Vancouver House (the condo tower under construction on Howe Street next to the Granville Bridge, designed by Bjarke Ingels) hasn’t even reached its designed height and yet is beginning to appear in and above the skyline from some occasionally unexpected places.
From below the Granville Bridge:

From the bridge deck on a passing trolley:
Tower 3
From Andy Livingstone Park:

From Georgia and Granville:
Tower 4


    1. I’m liking it so far. The illustrations that I saw beforehand I didn’t like. The reality is better.
      I have a friend who lives across the street. They were dreading this and were thinking of moving to somewhere else (and blaming the mayor) but now that it’s almost done they find that it doesn’t block their view much and it looks good out their window. They’re also very excited that soon they’ll have a grocery store across the street. They’re going to stay. They now talk about how the whole area is going to change for the better.

  1. Cool places for speculators and foreign buyers. OK when they replace a storage building, not so much when they replace affordable rentals.

    1. Perhaps.
      But it’s hard to beat the negotiated public amenities and benefits for everyone. I especialy appreciate the heritage and siesmic upgrading of a beautiful stone church and the on-site supply of low cost housing and a daycare. These elements would not materialize if it weren’t for development and a city that negotiates well.

  2. This intriguing 497 ft. high tower by Bjarke Ingels (Westbank is the developer) is a worthy demonstration of the intent of the City’s Higher Building Policy in delivering not merely outstanding architectural design at specific locations that avoid protected view corridors but further, a development that addresses an array of city planning and urban design objectives and requirements. Included in the development (which replaced a mini-storage warehouse and vehicle repair shops) is a 98 unit rental housing component (lower podium) and soon to emerge unique, green-roofed, low scale buildings between the bridge and on/off ramps that will transform this bleak under-bridge area into an active retail/commercial hub for the neighbourhood. In addition to the rental housing, a further $13.5m CAC developer contribution will fund City cultural, heritage and off-site public realm needs.
    Another notable example is the striking, Bing Thom-designed 556 ft. high “Butterfly” (rezoned in 2017, in conjunction with the West End Community Plan, 2013) on 1000- block Nelson behind the heritage First Baptist Church on Burrard St., which will be restored and seismically upgraded as part of the development. In addition to this highly acclaimed tower design and Church rehab, the development, again by Westbank, will include 66 units of TRUE, much needed social housing to be owned and managed by the Church, a 37 space daycare and cash contributions totalling, in all, a CAC package valued at $93.3m. Such needed public benefits, provided by the developer in exchange for additional density and height, are, frankly, beyond the budgets of governments to deliver. So long as a thorough, robust assessment against City policy and guidelines of the urban design quality and “fit” of proposed developments in their context, along with public consultation, confirms that the additional density and height can be accommodated, such proposals, in specifically identified areas, should continue to be considered.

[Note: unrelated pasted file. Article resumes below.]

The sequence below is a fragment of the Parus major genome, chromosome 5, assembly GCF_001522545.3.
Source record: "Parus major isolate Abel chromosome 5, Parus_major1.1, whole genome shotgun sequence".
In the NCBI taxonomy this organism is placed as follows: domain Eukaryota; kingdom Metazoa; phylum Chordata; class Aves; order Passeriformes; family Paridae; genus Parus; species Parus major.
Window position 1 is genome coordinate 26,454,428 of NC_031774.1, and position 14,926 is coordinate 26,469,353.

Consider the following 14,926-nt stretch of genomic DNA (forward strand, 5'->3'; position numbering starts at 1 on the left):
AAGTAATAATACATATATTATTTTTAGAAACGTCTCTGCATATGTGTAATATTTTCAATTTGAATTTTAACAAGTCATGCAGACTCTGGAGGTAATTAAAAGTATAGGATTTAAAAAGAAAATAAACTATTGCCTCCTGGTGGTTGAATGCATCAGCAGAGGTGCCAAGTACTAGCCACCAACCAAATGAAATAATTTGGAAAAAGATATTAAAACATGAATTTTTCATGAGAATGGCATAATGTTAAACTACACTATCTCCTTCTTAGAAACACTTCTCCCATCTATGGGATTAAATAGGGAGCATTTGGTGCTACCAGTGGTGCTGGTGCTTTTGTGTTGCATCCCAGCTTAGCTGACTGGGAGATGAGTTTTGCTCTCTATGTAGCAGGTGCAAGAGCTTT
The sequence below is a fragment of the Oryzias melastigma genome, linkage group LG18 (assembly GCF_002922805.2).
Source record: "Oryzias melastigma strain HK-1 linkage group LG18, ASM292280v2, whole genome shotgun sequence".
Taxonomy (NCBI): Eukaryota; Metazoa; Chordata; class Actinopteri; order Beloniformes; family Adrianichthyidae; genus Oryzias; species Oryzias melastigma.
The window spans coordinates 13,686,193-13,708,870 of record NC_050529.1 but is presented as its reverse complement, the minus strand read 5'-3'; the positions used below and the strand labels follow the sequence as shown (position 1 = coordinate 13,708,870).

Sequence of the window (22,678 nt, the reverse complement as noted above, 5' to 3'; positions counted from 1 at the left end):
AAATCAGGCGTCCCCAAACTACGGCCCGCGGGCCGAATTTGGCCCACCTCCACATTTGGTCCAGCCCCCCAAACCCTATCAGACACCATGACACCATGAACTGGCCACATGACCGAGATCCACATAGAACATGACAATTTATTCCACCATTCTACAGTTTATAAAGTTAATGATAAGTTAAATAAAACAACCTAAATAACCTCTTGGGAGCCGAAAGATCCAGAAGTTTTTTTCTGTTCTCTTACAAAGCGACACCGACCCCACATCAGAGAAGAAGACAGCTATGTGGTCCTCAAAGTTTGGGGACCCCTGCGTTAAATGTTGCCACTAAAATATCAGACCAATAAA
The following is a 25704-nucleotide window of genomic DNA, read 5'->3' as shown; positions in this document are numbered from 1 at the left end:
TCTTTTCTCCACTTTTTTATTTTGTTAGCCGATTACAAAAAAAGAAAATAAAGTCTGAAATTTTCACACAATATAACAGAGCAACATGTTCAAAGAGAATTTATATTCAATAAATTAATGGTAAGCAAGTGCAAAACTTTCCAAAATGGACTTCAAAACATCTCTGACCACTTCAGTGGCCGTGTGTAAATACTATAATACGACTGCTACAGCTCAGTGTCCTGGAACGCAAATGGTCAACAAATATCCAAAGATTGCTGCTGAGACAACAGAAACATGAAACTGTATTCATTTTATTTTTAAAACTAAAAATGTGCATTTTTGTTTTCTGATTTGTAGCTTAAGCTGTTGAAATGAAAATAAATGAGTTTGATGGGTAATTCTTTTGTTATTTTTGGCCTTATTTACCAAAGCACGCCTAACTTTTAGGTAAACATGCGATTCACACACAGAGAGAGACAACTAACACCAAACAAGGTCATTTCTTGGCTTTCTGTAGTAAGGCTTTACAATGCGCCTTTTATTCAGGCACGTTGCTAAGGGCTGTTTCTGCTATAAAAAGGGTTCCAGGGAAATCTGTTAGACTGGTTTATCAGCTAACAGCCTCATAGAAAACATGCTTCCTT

3. Went to the open house for this project before it was a hole in the ground. Felt like a fish out of water. Did not catch the buzz; or the Gesamtkunstwerk. Only went because Mr. Ingels talk on TED was so entertaining; and because it was on the way to the Aquatic Centre. Couldn’t understand how people could be interested in living next to a bridge and its ramps. The miasma of motordom would give me a migraine. Thumbs up for massively monetizing this thumbs down Gesamtkunstcrap location. Anything would have been an improvement. It wasn’t even safe to park there for fear of break-ins.

    1. I recommend you spend a week in downtown Calgary. Granted, they have Prince’s Island Park on the Bow River, but that does not compare to Vancouver’s waterfront, either the built or natural parts. You will undoubtedly return with an appreciation for a downtown that is moving quickly away from mediocrity.

  4. Awesome building in a challenging location close to traffic noise.
    Well done.
    A real nice addition to Vancouver. Certainly in the Top 10 most remarkable Vancouver buildings if not Top 3 or the top even.

  5. I have been documenting this block of development since 2013 & have over 1700 photos of what’s been happening. There are two reasons for that: I live 5 blocks from the site & can see the building as I write now, from my living room. I have a front row seat. Also in 1986 The Imagination Market opened its doors at 1435 Granville & was there for several years before being forced out & moving to Powell Street. The Imagination Market closed there in 1991. I was one of the people who started that organization which eventually morphed into Urban Source at 16th & Main Street.
    Here are my most recent images of the project.
    OH hell!! How did the rest of you do it????
    I want to post photos!~!~

    1. Hi Daphne: nice to hear from you.
      I suggest that you upload your pix to an online site (there are many of them; try Google Drive, for example). Then post the link here.

Leave a Reply

Your email address will not be published. Required fields are marked *